Saturday, February 6, 2010

Baby boomers as Entrepreneurs

Tips to make your own business come true

Are you a baby boomer nearing retirement? Or are you a boomer who has gotten fed up with helping pay for someone else’s Mercedes? Is it time for your own venture? I’m a baby boomer, too. I own businesses and I know how you feel. These tips will help get you started.

We baby boomers make terrific entrepreneurs because we have the three things necessary to kick off a successful enterprise: the drive, the creativity, and the funding. Those attributes and these tips can make for a killer small business recipe.

1. Take stock. Determine your unique area of expertise. What do you have to offer a consumer? What interest really stirs your blood? What can you do better than many other people?

While baby boomers may have a wealth of expertise in many areas, they have at least one or two skills or knowledge levels that exceed all others. Target those areas as potential sources for a small business venture.

2. Identify your target market, your customers. Boomers who go into business for themselves usually do so with a product or service connected to the industry in which they are currently employed. No one knows better than you if there is a niche in your business that is not being filled. Identify that need and then start polling your business contacts. Positive responses are a good sign that you may have found an untapped diamond mine.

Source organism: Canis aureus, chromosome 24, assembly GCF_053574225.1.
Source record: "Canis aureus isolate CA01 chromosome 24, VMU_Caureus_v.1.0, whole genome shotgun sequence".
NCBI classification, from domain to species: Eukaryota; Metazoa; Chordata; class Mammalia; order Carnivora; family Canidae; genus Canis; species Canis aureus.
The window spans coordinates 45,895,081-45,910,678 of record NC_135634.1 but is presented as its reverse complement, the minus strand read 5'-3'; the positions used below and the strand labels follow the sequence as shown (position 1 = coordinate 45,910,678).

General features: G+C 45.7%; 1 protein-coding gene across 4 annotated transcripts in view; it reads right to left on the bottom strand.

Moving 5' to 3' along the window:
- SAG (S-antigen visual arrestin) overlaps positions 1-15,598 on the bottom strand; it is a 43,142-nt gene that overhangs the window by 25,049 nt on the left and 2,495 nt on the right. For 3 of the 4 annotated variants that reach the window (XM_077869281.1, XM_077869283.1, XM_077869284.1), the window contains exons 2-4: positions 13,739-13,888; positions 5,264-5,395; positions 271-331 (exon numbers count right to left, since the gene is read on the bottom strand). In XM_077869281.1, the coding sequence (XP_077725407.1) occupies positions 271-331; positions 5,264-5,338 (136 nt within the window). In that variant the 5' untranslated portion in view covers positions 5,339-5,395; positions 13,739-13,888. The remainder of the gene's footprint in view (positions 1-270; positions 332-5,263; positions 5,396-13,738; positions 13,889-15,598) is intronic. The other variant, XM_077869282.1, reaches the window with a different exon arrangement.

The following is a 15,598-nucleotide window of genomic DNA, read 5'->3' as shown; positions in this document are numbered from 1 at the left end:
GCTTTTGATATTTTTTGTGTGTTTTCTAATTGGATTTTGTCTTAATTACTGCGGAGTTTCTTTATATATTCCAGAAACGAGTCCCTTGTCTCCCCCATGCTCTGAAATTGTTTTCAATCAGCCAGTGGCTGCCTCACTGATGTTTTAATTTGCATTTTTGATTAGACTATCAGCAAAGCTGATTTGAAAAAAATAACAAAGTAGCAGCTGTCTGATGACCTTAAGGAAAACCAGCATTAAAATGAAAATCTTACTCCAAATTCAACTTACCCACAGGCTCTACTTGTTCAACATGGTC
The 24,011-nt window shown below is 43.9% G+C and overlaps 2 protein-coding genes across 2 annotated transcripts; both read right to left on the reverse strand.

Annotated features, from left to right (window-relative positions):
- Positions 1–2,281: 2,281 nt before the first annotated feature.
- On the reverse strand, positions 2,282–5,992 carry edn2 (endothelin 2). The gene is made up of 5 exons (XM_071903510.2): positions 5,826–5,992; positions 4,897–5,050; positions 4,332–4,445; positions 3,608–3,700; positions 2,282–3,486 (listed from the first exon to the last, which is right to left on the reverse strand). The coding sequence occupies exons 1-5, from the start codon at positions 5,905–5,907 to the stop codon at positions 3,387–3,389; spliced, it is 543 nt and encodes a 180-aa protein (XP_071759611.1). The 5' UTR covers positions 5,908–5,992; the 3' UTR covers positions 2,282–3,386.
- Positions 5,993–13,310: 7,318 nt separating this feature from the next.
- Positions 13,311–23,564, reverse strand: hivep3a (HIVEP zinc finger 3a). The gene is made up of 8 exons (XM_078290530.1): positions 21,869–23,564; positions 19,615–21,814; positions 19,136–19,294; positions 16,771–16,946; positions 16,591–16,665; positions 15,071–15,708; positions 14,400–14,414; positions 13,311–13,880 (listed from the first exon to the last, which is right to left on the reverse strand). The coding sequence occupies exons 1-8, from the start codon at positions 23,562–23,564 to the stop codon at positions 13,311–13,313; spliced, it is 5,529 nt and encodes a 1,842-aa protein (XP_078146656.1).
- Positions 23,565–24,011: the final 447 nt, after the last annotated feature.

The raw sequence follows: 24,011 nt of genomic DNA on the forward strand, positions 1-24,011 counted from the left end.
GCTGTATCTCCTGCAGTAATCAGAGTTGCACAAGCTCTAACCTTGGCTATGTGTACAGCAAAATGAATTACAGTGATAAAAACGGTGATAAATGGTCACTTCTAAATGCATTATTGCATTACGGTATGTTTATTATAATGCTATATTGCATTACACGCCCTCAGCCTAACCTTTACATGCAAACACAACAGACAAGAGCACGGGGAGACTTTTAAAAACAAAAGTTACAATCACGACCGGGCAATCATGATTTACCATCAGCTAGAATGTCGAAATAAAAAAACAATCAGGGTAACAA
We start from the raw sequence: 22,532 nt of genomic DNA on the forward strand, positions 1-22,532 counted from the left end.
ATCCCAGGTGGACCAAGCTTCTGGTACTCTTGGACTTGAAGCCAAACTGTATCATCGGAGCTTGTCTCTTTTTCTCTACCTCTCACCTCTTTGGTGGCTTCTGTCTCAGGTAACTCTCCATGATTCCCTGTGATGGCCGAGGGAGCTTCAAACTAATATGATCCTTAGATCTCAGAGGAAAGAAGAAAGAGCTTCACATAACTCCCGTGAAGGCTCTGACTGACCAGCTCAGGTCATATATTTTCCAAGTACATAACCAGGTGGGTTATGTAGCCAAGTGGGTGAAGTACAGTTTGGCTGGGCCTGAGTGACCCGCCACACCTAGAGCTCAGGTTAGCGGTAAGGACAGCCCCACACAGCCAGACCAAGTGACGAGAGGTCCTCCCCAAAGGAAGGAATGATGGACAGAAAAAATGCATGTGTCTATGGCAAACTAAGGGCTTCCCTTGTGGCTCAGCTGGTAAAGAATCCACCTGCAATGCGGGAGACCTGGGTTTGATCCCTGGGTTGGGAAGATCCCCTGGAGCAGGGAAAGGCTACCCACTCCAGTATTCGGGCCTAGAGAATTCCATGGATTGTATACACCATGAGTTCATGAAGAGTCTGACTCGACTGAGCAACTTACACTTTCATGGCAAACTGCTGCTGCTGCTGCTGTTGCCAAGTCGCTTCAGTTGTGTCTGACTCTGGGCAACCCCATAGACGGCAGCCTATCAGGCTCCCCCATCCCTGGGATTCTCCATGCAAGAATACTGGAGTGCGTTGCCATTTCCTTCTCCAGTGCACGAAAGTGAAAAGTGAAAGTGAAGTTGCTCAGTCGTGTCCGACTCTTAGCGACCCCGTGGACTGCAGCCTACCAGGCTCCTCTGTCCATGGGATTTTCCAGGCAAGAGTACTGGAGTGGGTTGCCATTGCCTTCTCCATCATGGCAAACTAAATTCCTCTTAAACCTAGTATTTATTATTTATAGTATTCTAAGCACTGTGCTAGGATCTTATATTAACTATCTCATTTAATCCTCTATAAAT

3. Create a new or better product. Now that you know what the market needs, it’s time to tap in to those potential solutions that have been circling around your brain. You’ll toss out many as unsatisfactory, but you will find one that you can refine, and ultimately sell.

This product may even be a new way of thinking. Or it may be a way to teach newcomers your business. Many boomers have become successful entrepreneurs as consultants.

4. Set up your company: a sole proprietorship, a limited company, a partnership. Call upon the services of a good accountant and a lawyer to assist you in choosing the type of entrepreneurial venture that is best for you. But whatever you do, get started. A sole proprietorship is at least a first step.

5. Avoid overhead. Most baby boomers already have a home office. Let that be your womb as you kick off your new venture. Use your available monies to fund your new product, your advertising campaign, and your marketing materials; don’t rent office space and end up padding some landlord’s wallet instead.

6. Funding. Baby boomers are well established both personally and within their business communities. Call in your favors. Share your exciting plans with others who you feel are in your corner; encourage them to back their belief in you with money.

Rely on bankers and venture capitalists as a last resort. Also, check your government’s small business division; is it offering any starter business loans or grants to first-time entrepreneurs? If so, take advantage of this free or low interest money.

Boomers also have lots of equity in their homes and this can be tapped by collateral loans. But whatever you do, go as far as you can with your new venture without incurring debt.

7. Write up a business plan. Value your thoughts, your ideas and your new venture with the creation of a business plan. Many business plan templates are available on the Internet making this once tough task, very easy.

Don’t listen to the nay-sayers who may try to talk you out of going into business for yourself. Don’t believe them. Believe in yourself. If you feel you have an idea others will want, others will buy, then go for it. After all, you only live once and the opportunity to start your own business may never come again.


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